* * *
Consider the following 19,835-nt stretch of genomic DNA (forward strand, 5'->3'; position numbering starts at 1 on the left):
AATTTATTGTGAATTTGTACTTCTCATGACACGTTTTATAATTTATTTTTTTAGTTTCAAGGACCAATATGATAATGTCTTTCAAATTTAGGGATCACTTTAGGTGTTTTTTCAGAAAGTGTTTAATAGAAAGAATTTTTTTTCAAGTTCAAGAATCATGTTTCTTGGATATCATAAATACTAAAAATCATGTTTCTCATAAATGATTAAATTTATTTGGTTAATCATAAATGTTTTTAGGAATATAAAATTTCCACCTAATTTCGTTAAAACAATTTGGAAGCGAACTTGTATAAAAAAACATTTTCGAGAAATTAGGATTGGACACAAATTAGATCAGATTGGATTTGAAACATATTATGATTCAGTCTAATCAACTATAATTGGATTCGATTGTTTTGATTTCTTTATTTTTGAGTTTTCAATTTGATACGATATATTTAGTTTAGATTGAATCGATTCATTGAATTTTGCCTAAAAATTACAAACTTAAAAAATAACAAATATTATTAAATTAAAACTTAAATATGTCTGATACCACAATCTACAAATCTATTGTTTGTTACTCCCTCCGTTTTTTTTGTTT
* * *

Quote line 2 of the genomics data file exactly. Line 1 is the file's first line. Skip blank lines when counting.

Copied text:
AATTTATTGTGAATTTGTACTTCTCATGACACGTTTTATAATTTATTTTTTTAGTTTCAAGGACCAATATGATAATGTCTTTCAAATTTAGGGATCACTTTAGGTGTTTTTTCAGAAAGTGTTTAATAGAAAGAATTTTTTTTCAAGTTCAAGAATCATGTTTCTTGGATATCATAAATACTAAAAATCATGTTTCTCATAAATGATTAAATTTATTTGGTTAATCATAAATGTTTTTAGGAATATAAAATTTCCACCTAATTTCGTTAAAACAATTTGGAAGCGAACTTGTATAAAAAAACATTTTCGAGAAATTAGGATTGGACACAAATTAGATCAGATTGGATTTGAAACATATTATGATTCAGTCTAATCAACTATAATTGGATTCGATTGTTTTGATTTCTTTATTTTTGAGTTTTCAATTTGATACGATATATTTAGTTTAGATTGAATCGATTCATTGAATTTTGCCTAAAAATTACAAACTTAAAAAATAACAAATATTATTAAATTAAAACTTAAATATGTCTGATACCACAATCTACAAATCTATTGTTTGTTACTCCCTCCGTTTTTTTTGTTT